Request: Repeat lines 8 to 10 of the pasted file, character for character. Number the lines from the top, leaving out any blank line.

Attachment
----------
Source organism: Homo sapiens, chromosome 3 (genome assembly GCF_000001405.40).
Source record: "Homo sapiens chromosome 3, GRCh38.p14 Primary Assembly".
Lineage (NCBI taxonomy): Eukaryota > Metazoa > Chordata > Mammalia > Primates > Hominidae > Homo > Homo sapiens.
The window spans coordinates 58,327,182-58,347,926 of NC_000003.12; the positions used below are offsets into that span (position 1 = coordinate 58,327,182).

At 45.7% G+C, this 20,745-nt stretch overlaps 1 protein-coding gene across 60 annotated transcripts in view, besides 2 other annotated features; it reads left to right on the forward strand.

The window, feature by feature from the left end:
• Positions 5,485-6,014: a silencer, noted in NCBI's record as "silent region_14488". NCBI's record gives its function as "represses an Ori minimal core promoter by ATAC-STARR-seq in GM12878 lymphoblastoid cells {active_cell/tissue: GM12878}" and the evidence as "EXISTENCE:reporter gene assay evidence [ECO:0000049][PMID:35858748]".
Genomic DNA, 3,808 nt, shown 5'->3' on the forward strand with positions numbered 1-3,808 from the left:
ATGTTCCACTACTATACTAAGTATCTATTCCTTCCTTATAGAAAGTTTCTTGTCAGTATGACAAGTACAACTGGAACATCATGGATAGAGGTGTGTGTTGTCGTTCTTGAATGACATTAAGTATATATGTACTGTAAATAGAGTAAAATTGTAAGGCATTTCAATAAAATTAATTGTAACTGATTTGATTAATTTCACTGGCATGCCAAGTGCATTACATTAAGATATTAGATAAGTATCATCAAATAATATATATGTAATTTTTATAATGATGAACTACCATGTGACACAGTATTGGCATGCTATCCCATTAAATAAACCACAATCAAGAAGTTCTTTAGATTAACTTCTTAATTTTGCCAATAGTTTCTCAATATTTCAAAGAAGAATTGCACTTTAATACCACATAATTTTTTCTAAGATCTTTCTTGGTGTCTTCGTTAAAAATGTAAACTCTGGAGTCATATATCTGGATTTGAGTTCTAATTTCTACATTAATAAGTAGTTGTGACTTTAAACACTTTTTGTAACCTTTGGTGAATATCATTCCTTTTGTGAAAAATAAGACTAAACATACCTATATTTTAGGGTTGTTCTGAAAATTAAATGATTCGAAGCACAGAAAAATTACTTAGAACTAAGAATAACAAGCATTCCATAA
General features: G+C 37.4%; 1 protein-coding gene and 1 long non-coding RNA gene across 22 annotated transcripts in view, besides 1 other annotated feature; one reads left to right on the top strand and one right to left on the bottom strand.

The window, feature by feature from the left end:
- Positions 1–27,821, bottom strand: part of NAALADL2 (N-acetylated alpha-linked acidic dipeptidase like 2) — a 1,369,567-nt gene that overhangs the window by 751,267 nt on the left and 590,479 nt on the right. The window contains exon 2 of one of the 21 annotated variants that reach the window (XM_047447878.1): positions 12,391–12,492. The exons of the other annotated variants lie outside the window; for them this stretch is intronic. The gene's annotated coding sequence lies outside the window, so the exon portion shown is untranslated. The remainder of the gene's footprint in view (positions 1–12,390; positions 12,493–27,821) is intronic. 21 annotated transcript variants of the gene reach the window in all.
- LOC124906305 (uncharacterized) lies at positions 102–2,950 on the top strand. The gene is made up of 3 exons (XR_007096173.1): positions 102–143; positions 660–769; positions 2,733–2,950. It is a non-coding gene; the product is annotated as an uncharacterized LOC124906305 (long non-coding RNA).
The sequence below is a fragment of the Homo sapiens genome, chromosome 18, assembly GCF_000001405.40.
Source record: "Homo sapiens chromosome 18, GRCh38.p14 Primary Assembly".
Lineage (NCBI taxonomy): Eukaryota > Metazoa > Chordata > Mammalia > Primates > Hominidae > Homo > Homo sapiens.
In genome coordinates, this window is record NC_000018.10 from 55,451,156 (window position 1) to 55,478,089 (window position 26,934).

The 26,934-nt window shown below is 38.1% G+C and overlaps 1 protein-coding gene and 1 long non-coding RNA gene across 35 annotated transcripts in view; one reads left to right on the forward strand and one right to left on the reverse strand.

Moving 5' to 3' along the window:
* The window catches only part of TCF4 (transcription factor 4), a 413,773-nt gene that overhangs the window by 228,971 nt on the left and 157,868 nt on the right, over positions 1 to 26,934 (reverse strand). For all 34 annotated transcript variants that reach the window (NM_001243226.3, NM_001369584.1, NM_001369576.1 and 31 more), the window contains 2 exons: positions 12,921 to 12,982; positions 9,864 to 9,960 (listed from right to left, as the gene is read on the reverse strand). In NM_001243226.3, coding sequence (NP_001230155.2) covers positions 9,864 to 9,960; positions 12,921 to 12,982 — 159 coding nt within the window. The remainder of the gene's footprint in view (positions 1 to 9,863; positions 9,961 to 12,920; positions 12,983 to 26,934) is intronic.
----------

Genomic DNA, 3,808 nt, shown 5'->3' on the forward strand with positions numbered 1-3,808 from the left:
ATGTTCCACTACTATACTAAGTATCTATTCCTTCCTTATAGAAAGTTTCTTGTCAGTATGACAAGTACAACTGGAACATCATGGATAGAGGTGTGTGTTGTCGTTCTTGAATGACATTAAGTATATATGTACTGTAAATAGAGTAAAATTGTAAGGCATTTCAATAAAATTAATTGTAACTGATTTGATTAATTTCACTGGCATGCCAAGTGCATTACATTAAGATATTAGATAAGTATCATCAAATAATATATATGTAATTTTTATAATGATGAACTACCATGTGACACAGTATTGGCATGCTATCCCATTAAATAAACCACAATCAAGAAGTTCTTTAGATTAACTTCTTAATTTTGCCAATAGTTTCTCAATATTTCAAAGAAGAATTGCACTTTAATACCACATAATTTTTTCTAAGATCTTTCTTGGTGTCTTCGTTAAAAATGTAAACTCTGGAGTCATATATCTGGATTTGAGTTCTAATTTCTACATTAATAAGTAGTTGTGACTTTAAACACTTTTTGTAACCTTTGGTGAATATCATTCCTTTTGTGAAAAATAAGACTAAACATACCTATATTTTAGGGTTGTTCTGAAAATTAAATGATTCGAAGCACAGAAAAATTACTTAGAACTAAGAATAACAAGCATTCCATAA
General features: G+C 37.4%; 1 protein-coding gene and 1 long non-coding RNA gene across 22 annotated transcripts in view, besides 1 other annotated feature; one reads left to right on the top strand and one right to left on the bottom strand.